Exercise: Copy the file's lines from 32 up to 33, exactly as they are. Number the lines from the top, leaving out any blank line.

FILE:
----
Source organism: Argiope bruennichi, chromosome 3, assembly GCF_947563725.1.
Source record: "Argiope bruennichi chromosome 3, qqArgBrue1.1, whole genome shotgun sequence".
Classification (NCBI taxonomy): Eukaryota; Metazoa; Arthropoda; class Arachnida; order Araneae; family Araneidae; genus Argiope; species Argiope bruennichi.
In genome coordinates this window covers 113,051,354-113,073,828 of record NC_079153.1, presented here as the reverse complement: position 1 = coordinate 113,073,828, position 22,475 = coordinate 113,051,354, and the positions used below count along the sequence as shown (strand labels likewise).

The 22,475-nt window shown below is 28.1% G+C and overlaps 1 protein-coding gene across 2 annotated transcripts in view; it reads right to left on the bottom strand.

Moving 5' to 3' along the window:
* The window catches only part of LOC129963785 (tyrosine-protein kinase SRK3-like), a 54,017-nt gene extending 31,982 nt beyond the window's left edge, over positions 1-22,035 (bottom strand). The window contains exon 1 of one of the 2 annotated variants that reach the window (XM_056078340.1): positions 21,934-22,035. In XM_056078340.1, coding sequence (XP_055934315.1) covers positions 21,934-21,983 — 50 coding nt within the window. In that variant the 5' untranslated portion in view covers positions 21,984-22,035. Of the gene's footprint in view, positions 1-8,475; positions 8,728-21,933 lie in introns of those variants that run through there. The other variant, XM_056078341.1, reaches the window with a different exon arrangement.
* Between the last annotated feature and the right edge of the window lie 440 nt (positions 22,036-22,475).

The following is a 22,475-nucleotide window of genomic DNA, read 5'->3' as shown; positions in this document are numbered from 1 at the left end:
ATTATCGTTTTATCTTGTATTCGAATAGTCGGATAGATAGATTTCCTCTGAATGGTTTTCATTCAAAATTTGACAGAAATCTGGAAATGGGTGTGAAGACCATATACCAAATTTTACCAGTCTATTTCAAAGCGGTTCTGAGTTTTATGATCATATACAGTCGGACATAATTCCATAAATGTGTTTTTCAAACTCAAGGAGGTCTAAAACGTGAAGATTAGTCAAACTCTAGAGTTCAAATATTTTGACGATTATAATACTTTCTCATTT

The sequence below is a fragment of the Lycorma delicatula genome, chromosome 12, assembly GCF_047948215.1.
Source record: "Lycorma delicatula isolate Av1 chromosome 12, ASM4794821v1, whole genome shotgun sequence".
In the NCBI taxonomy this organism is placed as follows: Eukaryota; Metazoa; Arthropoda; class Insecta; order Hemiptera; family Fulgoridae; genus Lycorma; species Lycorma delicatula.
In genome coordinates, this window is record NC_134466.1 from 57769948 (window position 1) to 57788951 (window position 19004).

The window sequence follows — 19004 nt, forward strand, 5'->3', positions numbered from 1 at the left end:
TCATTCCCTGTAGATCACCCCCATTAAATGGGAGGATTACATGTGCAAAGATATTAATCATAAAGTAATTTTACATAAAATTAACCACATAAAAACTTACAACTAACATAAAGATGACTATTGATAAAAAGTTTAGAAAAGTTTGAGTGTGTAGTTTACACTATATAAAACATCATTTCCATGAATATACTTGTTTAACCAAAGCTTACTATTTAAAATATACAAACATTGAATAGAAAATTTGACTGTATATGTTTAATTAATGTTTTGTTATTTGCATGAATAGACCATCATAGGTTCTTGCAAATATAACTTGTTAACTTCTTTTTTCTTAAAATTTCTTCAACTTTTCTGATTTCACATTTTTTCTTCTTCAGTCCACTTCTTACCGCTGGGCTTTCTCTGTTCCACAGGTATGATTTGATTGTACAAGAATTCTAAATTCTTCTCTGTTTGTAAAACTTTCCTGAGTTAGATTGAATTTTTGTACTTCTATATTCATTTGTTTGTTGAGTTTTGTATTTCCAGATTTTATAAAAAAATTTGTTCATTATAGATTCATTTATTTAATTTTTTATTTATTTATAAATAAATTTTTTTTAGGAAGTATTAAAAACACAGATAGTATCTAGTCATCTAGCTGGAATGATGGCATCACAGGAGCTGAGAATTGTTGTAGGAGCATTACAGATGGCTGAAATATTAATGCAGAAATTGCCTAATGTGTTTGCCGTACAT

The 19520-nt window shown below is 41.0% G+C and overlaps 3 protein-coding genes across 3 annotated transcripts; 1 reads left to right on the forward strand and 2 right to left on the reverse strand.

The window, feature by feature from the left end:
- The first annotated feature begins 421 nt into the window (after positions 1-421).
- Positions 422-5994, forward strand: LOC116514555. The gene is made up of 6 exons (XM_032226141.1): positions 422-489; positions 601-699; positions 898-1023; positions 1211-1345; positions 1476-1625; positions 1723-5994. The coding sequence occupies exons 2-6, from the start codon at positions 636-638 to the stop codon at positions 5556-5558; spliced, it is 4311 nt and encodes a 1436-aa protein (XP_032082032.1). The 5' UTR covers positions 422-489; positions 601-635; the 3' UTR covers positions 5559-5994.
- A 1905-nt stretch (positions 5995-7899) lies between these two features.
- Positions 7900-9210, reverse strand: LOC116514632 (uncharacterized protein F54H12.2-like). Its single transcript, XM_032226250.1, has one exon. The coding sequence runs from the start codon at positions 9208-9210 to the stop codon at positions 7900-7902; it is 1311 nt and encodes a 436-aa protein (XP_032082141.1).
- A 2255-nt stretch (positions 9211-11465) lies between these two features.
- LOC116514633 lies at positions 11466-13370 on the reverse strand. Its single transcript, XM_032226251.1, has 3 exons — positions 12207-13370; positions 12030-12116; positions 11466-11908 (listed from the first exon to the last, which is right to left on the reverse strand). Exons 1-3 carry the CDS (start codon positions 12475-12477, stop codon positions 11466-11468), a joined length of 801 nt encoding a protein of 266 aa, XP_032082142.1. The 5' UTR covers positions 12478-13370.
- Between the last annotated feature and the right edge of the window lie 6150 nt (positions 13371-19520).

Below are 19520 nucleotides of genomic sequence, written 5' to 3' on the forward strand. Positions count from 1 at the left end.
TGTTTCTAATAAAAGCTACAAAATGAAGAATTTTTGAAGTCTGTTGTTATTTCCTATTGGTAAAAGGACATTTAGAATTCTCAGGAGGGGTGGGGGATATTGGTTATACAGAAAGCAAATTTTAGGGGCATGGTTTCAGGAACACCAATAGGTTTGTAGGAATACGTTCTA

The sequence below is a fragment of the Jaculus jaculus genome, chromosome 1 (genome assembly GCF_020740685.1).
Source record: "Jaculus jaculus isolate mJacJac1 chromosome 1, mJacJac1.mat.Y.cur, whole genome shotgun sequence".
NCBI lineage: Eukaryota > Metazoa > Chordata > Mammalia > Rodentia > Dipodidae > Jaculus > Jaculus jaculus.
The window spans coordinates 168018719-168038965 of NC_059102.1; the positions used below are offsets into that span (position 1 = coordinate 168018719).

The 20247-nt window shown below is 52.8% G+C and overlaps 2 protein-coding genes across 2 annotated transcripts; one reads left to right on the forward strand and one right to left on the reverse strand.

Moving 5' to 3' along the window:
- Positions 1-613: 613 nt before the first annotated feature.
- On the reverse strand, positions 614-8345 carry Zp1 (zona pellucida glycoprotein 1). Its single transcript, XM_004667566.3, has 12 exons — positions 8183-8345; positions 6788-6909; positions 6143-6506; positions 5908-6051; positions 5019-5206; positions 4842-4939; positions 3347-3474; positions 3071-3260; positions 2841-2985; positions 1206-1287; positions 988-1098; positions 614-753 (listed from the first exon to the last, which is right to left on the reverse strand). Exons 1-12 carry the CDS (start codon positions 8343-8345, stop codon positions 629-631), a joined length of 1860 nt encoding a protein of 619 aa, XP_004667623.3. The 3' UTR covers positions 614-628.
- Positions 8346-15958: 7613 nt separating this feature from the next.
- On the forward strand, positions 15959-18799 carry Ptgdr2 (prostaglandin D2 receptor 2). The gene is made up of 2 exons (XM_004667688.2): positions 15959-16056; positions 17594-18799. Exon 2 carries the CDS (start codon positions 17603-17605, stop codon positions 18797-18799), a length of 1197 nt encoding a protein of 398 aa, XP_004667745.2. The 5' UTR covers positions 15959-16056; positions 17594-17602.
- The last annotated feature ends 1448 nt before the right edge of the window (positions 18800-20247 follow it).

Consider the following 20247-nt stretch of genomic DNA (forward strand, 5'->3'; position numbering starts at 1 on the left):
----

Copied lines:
The 20247-nt window shown below is 52.8% G+C and overlaps 2 protein-coding genes across 2 annotated transcripts; one reads left to right on the forward strand and one right to left on the reverse strand.

Moving 5' to 3' along the window: